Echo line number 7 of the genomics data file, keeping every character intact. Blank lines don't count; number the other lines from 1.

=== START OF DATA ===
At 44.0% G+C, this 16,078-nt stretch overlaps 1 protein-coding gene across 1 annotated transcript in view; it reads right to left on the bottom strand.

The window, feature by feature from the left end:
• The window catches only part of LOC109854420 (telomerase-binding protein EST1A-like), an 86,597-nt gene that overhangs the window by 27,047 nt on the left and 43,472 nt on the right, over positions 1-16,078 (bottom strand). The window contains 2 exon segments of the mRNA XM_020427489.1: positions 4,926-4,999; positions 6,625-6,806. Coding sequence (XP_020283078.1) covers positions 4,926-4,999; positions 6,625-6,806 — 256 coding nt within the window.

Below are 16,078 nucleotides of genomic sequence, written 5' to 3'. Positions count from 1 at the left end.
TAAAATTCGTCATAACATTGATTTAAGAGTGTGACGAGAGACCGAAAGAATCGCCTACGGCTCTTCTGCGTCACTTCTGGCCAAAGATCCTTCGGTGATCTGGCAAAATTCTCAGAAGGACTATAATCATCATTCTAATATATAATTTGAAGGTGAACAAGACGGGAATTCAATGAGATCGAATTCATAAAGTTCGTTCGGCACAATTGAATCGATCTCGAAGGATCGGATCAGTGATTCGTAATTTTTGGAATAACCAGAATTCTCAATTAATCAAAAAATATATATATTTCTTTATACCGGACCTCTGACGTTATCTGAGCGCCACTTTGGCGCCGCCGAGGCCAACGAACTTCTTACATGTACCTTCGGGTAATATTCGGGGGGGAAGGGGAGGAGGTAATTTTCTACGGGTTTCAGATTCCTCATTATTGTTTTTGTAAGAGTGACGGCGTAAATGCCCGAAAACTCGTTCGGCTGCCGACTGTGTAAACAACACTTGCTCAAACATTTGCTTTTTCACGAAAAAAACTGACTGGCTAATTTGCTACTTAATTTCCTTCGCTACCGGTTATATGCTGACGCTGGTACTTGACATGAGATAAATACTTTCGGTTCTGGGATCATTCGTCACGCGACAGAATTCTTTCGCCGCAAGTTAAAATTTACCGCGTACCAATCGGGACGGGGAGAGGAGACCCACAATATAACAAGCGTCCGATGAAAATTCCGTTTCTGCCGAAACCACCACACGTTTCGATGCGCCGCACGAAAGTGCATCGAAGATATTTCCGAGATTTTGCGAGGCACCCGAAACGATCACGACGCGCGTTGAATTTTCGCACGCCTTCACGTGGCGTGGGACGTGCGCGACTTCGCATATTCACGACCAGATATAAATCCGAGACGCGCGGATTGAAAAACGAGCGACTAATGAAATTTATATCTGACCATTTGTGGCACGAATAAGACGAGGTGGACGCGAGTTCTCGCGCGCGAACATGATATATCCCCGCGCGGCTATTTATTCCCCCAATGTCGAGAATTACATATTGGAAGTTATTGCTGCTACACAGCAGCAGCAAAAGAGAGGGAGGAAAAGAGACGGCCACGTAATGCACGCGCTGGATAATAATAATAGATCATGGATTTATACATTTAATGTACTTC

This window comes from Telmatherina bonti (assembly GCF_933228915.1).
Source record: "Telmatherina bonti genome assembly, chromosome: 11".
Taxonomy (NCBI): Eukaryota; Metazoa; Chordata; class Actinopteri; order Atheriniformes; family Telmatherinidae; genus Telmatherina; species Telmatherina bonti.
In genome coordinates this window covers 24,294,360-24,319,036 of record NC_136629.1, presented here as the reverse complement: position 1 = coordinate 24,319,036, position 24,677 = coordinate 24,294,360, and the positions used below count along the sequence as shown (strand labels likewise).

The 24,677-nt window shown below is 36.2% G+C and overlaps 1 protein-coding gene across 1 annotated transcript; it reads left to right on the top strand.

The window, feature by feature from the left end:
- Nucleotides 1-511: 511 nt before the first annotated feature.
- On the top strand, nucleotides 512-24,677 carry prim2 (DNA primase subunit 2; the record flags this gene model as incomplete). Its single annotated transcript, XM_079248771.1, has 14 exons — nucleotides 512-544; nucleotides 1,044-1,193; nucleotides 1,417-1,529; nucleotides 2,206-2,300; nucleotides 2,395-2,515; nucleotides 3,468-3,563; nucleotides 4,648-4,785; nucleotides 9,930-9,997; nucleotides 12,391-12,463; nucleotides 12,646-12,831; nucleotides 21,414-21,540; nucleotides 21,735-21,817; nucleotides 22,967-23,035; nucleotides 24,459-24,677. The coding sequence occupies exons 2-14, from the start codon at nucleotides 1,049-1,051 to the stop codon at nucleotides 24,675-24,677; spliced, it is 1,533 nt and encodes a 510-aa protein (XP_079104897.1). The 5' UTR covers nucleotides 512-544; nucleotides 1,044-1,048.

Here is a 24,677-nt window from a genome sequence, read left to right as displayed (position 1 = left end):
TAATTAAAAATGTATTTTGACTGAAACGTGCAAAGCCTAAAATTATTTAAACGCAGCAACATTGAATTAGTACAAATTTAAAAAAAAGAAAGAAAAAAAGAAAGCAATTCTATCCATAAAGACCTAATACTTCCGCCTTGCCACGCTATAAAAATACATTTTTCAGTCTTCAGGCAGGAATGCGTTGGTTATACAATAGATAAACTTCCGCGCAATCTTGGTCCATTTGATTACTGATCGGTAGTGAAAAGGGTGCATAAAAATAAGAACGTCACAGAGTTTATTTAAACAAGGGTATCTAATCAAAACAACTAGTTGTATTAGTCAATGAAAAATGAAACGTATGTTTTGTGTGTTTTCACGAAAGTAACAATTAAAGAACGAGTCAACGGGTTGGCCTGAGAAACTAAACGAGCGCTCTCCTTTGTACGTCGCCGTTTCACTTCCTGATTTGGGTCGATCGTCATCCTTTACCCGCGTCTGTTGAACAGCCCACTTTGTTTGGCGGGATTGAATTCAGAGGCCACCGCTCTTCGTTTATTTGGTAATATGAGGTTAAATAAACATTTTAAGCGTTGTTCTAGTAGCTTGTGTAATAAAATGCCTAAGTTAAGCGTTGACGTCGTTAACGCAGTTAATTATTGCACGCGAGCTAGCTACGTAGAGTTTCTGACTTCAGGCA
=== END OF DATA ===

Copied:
Source record: "Telmatherina bonti genome assembly, chromosome: 11".